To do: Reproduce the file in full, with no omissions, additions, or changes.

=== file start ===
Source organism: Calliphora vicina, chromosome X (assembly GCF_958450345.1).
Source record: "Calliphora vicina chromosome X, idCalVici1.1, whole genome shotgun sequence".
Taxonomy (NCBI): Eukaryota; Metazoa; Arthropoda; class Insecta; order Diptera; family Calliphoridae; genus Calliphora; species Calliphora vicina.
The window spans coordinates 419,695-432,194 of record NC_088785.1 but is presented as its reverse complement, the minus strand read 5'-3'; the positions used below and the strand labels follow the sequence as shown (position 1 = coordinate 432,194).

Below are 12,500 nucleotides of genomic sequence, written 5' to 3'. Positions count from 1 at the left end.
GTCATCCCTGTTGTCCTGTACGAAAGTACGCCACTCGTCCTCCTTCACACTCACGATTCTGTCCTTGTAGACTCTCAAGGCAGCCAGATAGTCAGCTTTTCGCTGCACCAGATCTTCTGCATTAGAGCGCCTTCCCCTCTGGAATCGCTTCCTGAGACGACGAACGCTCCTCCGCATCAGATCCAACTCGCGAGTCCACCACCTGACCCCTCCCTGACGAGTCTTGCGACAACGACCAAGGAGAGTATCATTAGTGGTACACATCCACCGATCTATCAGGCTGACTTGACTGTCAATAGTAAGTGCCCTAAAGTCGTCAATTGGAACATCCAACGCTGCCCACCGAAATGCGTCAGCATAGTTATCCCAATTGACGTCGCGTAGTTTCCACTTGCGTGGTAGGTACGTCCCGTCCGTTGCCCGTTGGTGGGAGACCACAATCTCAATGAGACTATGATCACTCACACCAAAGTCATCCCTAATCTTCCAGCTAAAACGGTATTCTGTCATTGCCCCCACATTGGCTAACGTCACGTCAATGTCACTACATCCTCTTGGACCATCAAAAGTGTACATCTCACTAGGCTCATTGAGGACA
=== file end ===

Source organism: Calliphora vicina, chromosome X (assembly GCF_958450345.1).
Source record: "Calliphora vicina chromosome X, idCalVici1.1, whole genome shotgun sequence".
Taxonomy (NCBI): Eukaryota; Metazoa; Arthropoda; class Insecta; order Diptera; family Calliphoridae; genus Calliphora; species Calliphora vicina.
The window spans coordinates 419,695-432,194 of record NC_088785.1 but is presented as its reverse complement, the minus strand read 5'-3'; the positions used below and the strand labels follow the sequence as shown (position 1 = coordinate 432,194).

Below are 12,500 nucleotides of genomic sequence, written 5' to 3'. Positions count from 1 at the left end.
GTCATCCCTGTTGTCCTGTACGAAAGTACGCCACTCGTCCTCCTTCACACTCACGATTCTGTCCTTGTAGACTCTCAAGGCAGCCAGATAGTCAGCTTTTCGCTGCACCAGATCTTCTGCATTAGAGCGCCTTCCCCTCTGGAATCGCTTCCTGAGACGACGAACGCTCCTCCGCATCAGATCCAACTCGCGAGTCCACCACCTGACCCCTCCCTGACGAGTCTTGCGACAACGACCAAGGAGAGTATCATTAGTGGTACACATCCACCGATCTATCAGGCTGACTTGACTGTCAATAGTAAGTGCCCTAAAGTCGTCAATTGGAACATCCAACGCTGCCCACCGAAATGCGTCAGCATAGTTATCCCAATTGACGTCGCGTAGTTTCCACTTGCGTGGTAGGTACGTCCCGTCCGTTGCCCGTTGGTGGGAGACCACAATCTCAATGAGACTATGATCACTCACACCAAAGTCATCCCTAATCTTCCAGCTAAAACGGTATTCTGTCATTGCCCCCACATTGGCTAACGTCACGTCAATGTCACTACATCCTCTTGGACCATCAAAAGTGTACATCTCACTAGGCTCATTGAGGACA